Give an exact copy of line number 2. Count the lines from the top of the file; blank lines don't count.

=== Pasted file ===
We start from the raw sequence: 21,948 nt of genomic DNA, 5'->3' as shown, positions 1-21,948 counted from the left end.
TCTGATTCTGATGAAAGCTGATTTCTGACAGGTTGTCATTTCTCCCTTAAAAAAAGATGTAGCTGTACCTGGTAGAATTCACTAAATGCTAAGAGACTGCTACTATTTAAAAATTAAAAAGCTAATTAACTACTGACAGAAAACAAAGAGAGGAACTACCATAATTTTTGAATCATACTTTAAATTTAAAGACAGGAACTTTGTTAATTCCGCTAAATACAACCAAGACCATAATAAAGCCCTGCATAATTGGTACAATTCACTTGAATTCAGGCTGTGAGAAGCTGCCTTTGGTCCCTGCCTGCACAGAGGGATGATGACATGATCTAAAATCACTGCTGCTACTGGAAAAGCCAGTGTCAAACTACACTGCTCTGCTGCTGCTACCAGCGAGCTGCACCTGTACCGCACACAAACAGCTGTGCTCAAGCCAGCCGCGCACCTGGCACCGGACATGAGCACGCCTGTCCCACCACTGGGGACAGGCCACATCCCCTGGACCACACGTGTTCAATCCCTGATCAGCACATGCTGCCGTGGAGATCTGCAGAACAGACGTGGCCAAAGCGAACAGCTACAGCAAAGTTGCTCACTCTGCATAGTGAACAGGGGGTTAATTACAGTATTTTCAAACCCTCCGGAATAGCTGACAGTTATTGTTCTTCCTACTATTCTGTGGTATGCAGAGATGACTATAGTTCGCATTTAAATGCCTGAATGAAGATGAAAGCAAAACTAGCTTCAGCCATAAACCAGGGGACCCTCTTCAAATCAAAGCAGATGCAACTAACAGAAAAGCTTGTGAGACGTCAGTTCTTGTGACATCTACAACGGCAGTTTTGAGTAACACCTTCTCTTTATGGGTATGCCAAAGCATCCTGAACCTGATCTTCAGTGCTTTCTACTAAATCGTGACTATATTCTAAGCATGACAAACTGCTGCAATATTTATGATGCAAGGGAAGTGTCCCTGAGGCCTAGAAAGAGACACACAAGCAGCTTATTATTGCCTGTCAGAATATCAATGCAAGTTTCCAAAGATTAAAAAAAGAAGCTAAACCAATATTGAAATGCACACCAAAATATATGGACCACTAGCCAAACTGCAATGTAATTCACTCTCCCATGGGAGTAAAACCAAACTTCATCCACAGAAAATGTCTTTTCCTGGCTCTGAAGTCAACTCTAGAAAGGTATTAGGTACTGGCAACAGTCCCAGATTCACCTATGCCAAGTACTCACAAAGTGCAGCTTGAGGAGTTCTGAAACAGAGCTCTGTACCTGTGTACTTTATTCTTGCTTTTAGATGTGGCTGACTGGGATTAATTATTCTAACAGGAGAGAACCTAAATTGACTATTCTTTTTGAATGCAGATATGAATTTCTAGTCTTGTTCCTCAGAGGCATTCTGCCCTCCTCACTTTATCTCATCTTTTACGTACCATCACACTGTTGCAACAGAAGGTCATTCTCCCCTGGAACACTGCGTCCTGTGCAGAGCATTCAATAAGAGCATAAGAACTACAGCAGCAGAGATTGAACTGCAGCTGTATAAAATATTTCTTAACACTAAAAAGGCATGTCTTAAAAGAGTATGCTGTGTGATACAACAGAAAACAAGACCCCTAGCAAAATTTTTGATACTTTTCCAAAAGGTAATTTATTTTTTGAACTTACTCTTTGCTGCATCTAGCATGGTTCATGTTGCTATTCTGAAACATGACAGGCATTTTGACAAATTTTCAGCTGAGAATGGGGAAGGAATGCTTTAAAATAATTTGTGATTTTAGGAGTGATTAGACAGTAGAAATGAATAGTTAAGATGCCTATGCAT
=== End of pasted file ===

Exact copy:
TCTGATTCTGATGAAAGCTGATTTCTGACAGGTTGTCATTTCTCCCTTAAAAAAAGATGTAGCTGTACCTGGTAGAATTCACTAAATGCTAAGAGACTGCTACTATTTAAAAATTAAAAAGCTAATTAACTACTGACAGAAAACAAAGAGAGGAACTACCATAATTTTTGAATCATACTTTAAATTTAAAGACAGGAACTTTGTTAATTCCGCTAAATACAACCAAGACCATAATAAAGCCCTGCATAATTGGTACAATTCACTTGAATTCAGGCTGTGAGAAGCTGCCTTTGGTCCCTGCCTGCACAGAGGGATGATGACATGATCTAAAATCACTGCTGCTACTGGAAAAGCCAGTGTCAAACTACACTGCTCTGCTGCTGCTACCAGCGAGCTGCACCTGTACCGCACACAAACAGCTGTGCTCAAGCCAGCCGCGCACCTGGCACCGGACATGAGCACGCCTGTCCCACCACTGGGGACAGGCCACATCCCCTGGACCACACGTGTTCAATCCCTGATCAGCACATGCTGCCGTGGAGATCTGCAGAACAGACGTGGCCAAAGCGAACAGCTACAGCAAAGTTGCTCACTCTGCATAGTGAACAGGGGGTTAATTACAGTATTTTCAAACCCTCCGGAATAGCTGACAGTTATTGTTCTTCCTACTATTCTGTGGTATGCAGAGATGACTATAGTTCGCATTTAAATGCCTGAATGAAGATGAAAGCAAAACTAGCTTCAGCCATAAACCAGGGGACCCTCTTCAAATCAAAGCAGATGCAACTAACAGAAAAGCTTGTGAGACGTCAGTTCTTGTGACATCTACAACGGCAGTTTTGAGTAACACCTTCTCTTTATGGGTATGCCAAAGCATCCTGAACCTGATCTTCAGTGCTTTCTACTAAATCGTGACTATATTCTAAGCATGACAAACTGCTGCAATATTTATGATGCAAGGGAAGTGTCCCTGAGGCCTAGAAAGAGACACACAAGCAGCTTATTATTGCCTGTCAGAATATCAATGCAAGTTTCCAAAGATTAAAAAAAGAAGCTAAACCAATATTGAAATGCACACCAAAATATATGGACCACTAGCCAAACTGCAATGTAATTCACTCTCCCATGGGAGTAAAACCAAACTTCATCCACAGAAAATGTCTTTTCCTGGCTCTGAAGTCAACTCTAGAAAGGTATTAGGTACTGGCAACAGTCCCAGATTCACCTATGCCAAGTACTCACAAAGTGCAGCTTGAGGAGTTCTGAAACAGAGCTCTGTACCTGTGTACTTTATTCTTGCTTTTAGATGTGGCTGACTGGGATTAATTATTCTAACAGGAGAGAACCTAAATTGACTATTCTTTTTGAATGCAGATATGAATTTCTAGTCTTGTTCCTCAGAGGCATTCTGCCCTCCTCACTTTATCTCATCTTTTACGTACCATCACACTGTTGCAACAGAAGGTCATTCTCCCCTGGAACACTGCGTCCTGTGCAGAGCATTCAATAAGAGCATAAGAACTACAGCAGCAGAGATTGAACTGCAGCTGTATAAAATATTTCTTAACACTAAAAAGGCATGTCTTAAAAGAGTATGCTGTGTGATACAACAGAAAACAAGACCCCTAGCAAAATTTTTGATACTTTTCCAAAAGGTAATTTATTTTTTGAACTTACTCTTTGCTGCATCTAGCATGGTTCATGTTGCTATTCTGAAACATGACAGGCATTTTGACAAATTTTCAGCTGAGAATGGGGAAGGAATGCTTTAAAATAATTTGTGATTTTAGGAGTGATTAGACAGTAGAAATGAATAGTTAAGATGCCTATGCAT